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Primer: Chien-Shiung Wu July 8, 2009

Posted by Will Thomas in EWP Primer.
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Chien-Shiung Wu with Ernest Ambler, from the LIFE photo archive.  Photograph by James Burke.

Chien-Shiung Wu (1912-1997) was born in Shanghai, China and raised nearby in Jiangsu Province.  Her father had been trained as an engineer and was the director of the Ming De School for Girls at the time of her birth.  Wu finished her education at her father’s school in 1922 and went on to the Soochow School for Girls in Nanjing, where she studied physics and mathematics on her own while undertaking a more classical formal education.  In 1930 she registered at the National Central University in Nanjing, and received a degree in physics in 1934.  She was also active in the student protests there that followed the Japanese invasion of Manchuria in 1931.

Wu did x-ray crystallography research for two years at the Chinese National Academy of Sciences in Shanghai.  In 1936 she sailed to America with financial support from an uncle in order to undertake graduate education at the University of Michigan.  On her way, she stopped and visited the University of California at Berkeley, where she met Ernest Lawrence (and her future husband Luke Yuan).  On learning that Michigan did not allow women in its student union, she opted to pursue her PhD at Berkeley instead, receiving it in 1940 for work on nuclear decay (more…)

Primer: Leo Szilard June 11, 2009

Posted by Will Thomas in EWP Primer.
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Photo Credit: Digital Photo Archive, Department of Energy (DOE), courtesy AIP Emilio Segre Visual Archives

Photo Credit: Digital Photo Archive, Department of Energy (DOE), courtesy AIP Emilio Segre Visual Archives

I had another post planned for today, but got waylaid when, working on my physicist web project, I had to piece together the career of Leo Szilard.  The idea behind the project is to gather skeletal information on physicists to help trace career paths, but this doesn’t work very well for Szilard, who was a sort of a physicist vagabond who seems to have cobbled his career together out of temporary and part-time positions, meager patent revenues, and a penchant for a modest existence.  So, I’ve been spending my day immersed in journalist and policy analyst William Lanouette’s Genius in the Shadows: A Biography of Leo Szilard (1992), trying to sift out what I can.  Since I’m learning more than enough for a post, I thought I’d just write something up on him while I was at it.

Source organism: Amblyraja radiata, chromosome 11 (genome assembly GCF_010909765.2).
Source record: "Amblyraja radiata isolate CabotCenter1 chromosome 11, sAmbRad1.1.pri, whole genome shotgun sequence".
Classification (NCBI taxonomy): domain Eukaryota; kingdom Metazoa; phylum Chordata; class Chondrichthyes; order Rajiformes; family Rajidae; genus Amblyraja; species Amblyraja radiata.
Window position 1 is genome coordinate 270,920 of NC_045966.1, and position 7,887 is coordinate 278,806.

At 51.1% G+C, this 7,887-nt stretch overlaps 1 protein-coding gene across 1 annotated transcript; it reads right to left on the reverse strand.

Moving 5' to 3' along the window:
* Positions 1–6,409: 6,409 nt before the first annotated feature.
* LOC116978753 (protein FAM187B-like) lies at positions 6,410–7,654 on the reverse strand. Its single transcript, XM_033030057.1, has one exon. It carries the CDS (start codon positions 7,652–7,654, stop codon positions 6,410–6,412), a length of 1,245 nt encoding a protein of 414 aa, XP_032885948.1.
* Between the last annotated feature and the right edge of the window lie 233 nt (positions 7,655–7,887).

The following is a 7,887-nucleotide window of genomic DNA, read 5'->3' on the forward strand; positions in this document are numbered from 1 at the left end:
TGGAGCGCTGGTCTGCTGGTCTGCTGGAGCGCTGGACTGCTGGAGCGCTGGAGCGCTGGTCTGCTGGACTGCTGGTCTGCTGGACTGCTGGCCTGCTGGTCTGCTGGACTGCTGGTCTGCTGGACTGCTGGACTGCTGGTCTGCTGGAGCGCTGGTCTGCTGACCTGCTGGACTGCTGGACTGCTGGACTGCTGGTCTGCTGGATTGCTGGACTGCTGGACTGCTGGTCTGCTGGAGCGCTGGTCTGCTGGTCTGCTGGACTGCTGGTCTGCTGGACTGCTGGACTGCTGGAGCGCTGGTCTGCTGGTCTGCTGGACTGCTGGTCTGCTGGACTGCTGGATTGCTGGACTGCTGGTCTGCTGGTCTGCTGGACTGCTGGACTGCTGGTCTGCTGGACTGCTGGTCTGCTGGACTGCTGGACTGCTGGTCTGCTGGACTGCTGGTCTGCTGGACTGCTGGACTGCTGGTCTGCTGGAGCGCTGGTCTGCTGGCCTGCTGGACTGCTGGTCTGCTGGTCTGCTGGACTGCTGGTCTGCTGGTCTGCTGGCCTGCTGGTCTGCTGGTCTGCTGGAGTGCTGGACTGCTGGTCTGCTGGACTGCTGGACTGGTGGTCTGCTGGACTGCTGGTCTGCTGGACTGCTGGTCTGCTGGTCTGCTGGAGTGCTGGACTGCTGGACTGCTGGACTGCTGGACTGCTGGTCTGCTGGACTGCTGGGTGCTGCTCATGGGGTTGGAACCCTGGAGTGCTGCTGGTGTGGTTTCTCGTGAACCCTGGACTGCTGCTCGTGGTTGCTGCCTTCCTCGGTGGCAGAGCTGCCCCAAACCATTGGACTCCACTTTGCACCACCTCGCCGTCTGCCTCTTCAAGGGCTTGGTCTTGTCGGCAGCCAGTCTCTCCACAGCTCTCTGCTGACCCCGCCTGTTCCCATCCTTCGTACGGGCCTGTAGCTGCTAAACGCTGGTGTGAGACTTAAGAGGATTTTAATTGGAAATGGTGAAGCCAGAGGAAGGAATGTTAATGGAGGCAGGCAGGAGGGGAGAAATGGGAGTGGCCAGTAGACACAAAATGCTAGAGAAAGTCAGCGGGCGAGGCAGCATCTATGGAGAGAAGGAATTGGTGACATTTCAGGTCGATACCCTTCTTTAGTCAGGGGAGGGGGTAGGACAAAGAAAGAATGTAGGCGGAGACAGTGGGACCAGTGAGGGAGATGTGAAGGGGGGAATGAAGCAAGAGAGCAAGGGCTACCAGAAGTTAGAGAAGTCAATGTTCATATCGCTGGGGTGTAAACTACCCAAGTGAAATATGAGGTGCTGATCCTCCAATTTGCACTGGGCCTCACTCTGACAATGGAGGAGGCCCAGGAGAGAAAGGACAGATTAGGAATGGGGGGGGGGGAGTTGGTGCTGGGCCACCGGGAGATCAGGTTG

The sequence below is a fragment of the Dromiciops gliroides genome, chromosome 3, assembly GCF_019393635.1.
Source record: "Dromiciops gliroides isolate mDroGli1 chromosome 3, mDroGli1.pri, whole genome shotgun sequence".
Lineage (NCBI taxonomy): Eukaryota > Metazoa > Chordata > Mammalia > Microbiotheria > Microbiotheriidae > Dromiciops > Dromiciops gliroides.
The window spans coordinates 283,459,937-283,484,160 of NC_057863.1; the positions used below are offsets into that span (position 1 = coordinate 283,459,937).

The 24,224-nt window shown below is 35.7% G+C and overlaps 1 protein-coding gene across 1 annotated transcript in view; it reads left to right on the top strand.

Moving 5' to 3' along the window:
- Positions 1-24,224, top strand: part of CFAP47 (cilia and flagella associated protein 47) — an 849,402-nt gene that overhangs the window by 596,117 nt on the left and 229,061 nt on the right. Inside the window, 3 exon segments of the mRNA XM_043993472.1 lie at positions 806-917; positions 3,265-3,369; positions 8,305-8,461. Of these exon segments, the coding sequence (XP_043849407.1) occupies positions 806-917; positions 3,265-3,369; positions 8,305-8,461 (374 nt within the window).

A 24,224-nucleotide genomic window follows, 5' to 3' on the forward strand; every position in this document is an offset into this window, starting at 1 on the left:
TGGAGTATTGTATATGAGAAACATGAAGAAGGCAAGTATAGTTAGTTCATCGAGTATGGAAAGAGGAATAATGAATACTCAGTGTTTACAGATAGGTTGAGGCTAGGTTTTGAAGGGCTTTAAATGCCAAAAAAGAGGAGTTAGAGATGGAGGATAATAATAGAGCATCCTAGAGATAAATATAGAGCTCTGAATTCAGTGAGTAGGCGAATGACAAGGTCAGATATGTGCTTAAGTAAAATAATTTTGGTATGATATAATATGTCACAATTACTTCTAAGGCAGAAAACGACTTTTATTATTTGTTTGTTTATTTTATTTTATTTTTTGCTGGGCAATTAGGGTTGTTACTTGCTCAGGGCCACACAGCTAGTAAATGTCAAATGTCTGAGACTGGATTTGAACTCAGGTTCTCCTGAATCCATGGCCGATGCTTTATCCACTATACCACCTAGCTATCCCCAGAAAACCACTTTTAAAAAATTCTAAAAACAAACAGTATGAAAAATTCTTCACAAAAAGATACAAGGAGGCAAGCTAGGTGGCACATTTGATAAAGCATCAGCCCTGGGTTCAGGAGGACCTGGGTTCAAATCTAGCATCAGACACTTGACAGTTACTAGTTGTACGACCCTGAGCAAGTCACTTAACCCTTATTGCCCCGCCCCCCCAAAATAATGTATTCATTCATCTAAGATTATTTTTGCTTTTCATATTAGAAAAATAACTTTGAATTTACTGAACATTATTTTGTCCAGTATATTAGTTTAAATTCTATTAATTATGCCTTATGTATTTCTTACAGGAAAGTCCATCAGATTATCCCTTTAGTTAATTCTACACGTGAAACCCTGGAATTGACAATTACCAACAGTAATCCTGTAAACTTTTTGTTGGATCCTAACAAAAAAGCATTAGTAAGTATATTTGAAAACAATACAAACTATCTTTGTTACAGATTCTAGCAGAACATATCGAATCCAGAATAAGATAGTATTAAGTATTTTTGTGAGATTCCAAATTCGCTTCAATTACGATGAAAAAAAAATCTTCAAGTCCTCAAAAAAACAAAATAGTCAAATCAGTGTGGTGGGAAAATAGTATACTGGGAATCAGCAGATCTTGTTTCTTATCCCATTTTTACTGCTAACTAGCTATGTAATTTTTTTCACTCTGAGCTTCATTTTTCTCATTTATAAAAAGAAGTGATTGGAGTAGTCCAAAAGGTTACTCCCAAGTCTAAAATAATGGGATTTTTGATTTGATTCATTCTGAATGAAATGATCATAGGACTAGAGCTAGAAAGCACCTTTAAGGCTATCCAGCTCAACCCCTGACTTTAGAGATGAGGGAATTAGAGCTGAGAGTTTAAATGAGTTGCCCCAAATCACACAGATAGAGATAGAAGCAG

Szilard, the son of an engineer, was born Leo Spitz in Budapest, then part of the Austro-Hungarian Empire, in 1898.  (His family changed their name in 1900.)  Out of a sense of practicality, Szilard aimed to become an engineer himself, enrolling in the Technical Institute of Budapest, but was drafted into the army during World War I.  After the war, political conditions became difficult for Szilard, on account of his Jewish heritage, and he moved from Hungary to Berlin to continue his education there, first at the Technical Institute and then the University.  In Berlin, Szilard decided to indulge his intellect and study physics in an environment rich in the some of the greatest talent of his day, notably Max von Laue and Albert Einstein.  Submitting a manuscript detailing a new conceptualization of thermodynamics that impressed both these men (and was decades later recognized as a contribution to the integration of thermodynamics and information theory), he was granted his doctorate in 1922.

The key characteristic of Szilard’s work and career was his restless and penetrating intellect, which accepted no boundaries and precious little institutional restraint, and drove him to travel constantly.  He devoted his thinking to (more…)